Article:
I’ve always taught my kids to avoid two very polarizing topics when talking with their friends: Politics and which is the best tasting color of M&M's candy. Both subjects elicit passionate, hotly contested debate, which is more than what seems to be going in Washington, DC, these days. Okay, I know it’s all behind closed doors and one day soon we’re gonna find a fiscal cliff deal under our “holiday tree” (just being PC – doing my best, folks) with a big red ribbon and card from both political parties. But in the meantime, this latest round of political jousting is starting to unnerve the markets.
And on that subject, the nerves-of-steel Dow
(INDEXDJX:.DJI) and S&P 500
(INDEXSP:.INX) continue to inch higher while the Nasdaq
(INDEXNASDAQ:.IXIC) is struggling under the weight of profit-taking and re-allocation to stocks that are not dropping.
So here we are fourteen days from Christmas with consumer confidence dropping and retail sales in the balance. Sure would be nice to get a leadership boost to perk up everyone’s holiday spirit, right?
Oh yeah, politics.
Click on the image below for our interactive version of Lloyd's Wall of Worry, or scroll down for a text-only column.
Lloyd's Wall of Worry (Text-only)
More QE from the Fed -- are you serious? Bottom-line, “It’s Simply Irresistible…”
ISM Manufacturing survey reading drops below 50. Blame du jour? Hurricane Sandy.
Jobs added, unemployment rate down. "It’s a miracle, a true blue spectacle,
a miracle come true…”
Talk to the back of the head, as the rest of the body is running away.
Foreclosure numbers down means more less-awful news. We’ll take it!
: May have put in a short-term bottom in November. Not necessarily a long-term bottom, but a bottom is a bottom, to which I say, “Bottoms up.”
THE EUROPEAN UNION:
“There’s a hole in the bucket, dear Liza, dear Liza…”
Looking like the must-have gift this holiday season for global macro hedge funds .
After about a year and a half of thinking about it, they finally made a well-thought-out, detailed, official statement about their financial well being. Full translation of the document: “Help.”
: Seemingly has flat-lined. This at first strikes me as a good thing. Then I looked up the definition of “flat-line” and then, not so much.
HIGH FREQUENCY TRADING:
Lloyd: Vacation this holiday season?
HAL: Heading out to Silicon Valley to see the family.
HAL: Gotta do it. My mom’s turning five years old. May be her last.
PMI reading hits 50.6 in November, matching the year’s previous highs -- kinda like clockwork.
STOCK MARKET TECHNICALS:
Plenty of resistance overhead, plenty of support down below, plenty of confusion right where we are.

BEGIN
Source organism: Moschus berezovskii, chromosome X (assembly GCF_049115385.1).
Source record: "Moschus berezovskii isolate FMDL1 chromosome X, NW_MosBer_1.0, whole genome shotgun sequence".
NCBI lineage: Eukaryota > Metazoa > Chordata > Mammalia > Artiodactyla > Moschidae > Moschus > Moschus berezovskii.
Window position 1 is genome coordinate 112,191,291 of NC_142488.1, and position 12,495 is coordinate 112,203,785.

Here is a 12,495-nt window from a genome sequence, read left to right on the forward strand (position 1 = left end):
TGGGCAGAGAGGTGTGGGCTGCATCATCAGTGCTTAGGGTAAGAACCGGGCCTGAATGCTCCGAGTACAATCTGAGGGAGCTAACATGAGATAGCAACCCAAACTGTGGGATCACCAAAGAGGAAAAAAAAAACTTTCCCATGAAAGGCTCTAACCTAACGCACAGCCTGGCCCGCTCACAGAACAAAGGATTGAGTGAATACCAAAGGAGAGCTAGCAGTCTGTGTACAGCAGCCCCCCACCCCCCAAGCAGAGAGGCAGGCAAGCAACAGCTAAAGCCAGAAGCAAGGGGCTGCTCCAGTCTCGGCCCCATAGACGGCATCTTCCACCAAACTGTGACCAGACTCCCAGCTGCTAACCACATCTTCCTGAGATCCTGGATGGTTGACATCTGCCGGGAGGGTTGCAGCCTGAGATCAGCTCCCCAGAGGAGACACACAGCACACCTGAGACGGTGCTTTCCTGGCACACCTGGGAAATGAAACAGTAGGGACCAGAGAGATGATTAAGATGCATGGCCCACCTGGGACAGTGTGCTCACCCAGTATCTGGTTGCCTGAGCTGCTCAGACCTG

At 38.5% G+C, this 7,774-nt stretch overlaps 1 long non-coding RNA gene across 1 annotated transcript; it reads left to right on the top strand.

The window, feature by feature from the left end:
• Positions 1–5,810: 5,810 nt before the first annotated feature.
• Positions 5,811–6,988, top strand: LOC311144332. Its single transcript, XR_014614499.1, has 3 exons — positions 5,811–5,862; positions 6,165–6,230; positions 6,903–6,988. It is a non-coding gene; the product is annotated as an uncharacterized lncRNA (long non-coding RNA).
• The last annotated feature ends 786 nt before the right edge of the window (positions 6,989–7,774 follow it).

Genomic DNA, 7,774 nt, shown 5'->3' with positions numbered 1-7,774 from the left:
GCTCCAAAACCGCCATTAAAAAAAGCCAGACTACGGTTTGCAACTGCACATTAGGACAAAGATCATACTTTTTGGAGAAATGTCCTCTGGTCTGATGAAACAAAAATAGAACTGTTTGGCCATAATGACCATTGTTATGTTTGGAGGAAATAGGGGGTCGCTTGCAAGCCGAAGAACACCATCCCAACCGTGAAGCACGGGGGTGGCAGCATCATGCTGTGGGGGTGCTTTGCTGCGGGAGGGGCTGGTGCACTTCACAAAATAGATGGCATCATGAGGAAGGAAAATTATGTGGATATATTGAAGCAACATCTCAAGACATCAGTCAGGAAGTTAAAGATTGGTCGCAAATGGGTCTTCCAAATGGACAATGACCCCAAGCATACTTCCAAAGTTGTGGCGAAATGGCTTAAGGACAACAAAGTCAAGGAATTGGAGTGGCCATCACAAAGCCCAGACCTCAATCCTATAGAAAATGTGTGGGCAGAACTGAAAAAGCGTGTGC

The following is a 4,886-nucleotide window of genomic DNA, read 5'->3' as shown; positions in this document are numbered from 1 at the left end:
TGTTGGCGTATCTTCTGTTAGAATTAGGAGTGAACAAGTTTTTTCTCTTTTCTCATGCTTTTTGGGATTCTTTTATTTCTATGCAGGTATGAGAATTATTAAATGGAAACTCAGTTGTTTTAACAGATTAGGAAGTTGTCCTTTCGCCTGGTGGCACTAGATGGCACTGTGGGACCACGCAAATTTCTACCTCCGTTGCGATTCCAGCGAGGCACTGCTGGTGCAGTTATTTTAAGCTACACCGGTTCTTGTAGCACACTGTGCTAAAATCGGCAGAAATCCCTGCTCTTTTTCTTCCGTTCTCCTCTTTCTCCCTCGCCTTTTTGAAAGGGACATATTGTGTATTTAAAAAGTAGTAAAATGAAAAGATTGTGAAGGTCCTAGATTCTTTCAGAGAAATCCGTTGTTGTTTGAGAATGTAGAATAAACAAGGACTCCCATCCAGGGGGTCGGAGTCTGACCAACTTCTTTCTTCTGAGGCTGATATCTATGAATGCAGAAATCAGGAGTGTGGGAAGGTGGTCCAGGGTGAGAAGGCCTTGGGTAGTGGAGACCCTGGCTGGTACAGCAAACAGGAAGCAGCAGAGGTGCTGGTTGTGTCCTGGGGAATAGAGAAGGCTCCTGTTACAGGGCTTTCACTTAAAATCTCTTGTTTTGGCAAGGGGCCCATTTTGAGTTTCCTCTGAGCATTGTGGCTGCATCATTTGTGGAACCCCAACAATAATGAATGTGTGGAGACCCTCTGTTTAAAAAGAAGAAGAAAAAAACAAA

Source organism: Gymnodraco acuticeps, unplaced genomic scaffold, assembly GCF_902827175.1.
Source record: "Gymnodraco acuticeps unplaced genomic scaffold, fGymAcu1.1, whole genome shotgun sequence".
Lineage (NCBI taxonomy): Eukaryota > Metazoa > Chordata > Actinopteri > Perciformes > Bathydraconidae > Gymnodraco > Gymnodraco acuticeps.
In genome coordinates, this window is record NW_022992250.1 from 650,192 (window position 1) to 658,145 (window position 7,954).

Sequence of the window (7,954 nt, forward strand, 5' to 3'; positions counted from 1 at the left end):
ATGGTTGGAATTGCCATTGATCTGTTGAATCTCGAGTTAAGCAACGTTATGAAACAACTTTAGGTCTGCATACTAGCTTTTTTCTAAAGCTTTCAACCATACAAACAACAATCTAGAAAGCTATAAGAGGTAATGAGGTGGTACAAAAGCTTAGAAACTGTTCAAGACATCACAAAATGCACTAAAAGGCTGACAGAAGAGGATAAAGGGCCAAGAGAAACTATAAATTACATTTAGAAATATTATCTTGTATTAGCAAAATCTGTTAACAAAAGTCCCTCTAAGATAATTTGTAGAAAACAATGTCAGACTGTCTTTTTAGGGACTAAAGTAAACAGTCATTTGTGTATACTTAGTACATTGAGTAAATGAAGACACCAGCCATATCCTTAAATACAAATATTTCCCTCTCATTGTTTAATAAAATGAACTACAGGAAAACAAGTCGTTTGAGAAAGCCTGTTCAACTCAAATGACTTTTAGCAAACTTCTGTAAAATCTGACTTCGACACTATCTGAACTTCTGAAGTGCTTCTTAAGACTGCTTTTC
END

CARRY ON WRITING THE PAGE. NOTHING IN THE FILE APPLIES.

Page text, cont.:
Predictions that it will pick up in the second half. I just hope they are talking about 2013.
Shaky start to the season brings out the 30%-50% off sales signs early. And that’s for stuff we actually want, too.
When a negative 3.5% GDP number is not a major disappointment, you got problems.
Looking like we will get a half-baked cake. It will be cooked just enough so that it won’t kill us, but it won’t taste very good and it certainly won’t last very long.
About to become a worry for another day. Just when you think you’ve seen everything…
I got the whole eurozone in my hand, I got the whole, wide eurozone in my hand...
Mario Monti (the other Mario in Europe) is calling it quits after pulling his country back from the abyss. Shouldn’t someone send him a one-way ticket to the US right about now, hmm?
Economic slowdown coming a bit too close to home. Suddenly eurozone debt restructurings don’t look so bad.
“Si-lent market, ho-ly market…”
MIDDLE EAST: “Temperature’s rising, temperature’s rising…”
The ultimate decision: Spending Christmas with the family or negotiating with the other political party? Tough call.
“I cannot tell a lie...it’s Congress’ fault.”
What Is Lloyd's Wall of Worry?
by Lloyd Khaner
Welcome to my at-a-glance guide to the issues facing investors this week -- a unique tool for traders and money managers.
Typically the term "wall of worry" refers to the entire body of concerns influencing stock market action. When the wall is high, meaning the market is nervous, stocks tend to get cheaper.
This wall of worry is even more specific. Every week I list the exact concerns in the marketplace and use the list to help me make buying and selling decisions. As I like to say, "Buy fear, sell cheer."
In other words, once the the wall rises above 15 blocks, start looking for deals. If the worry count sinks below 10, consider selling; prices have likely peaked.
SPY, QQQ, DIA, XLF, GLD
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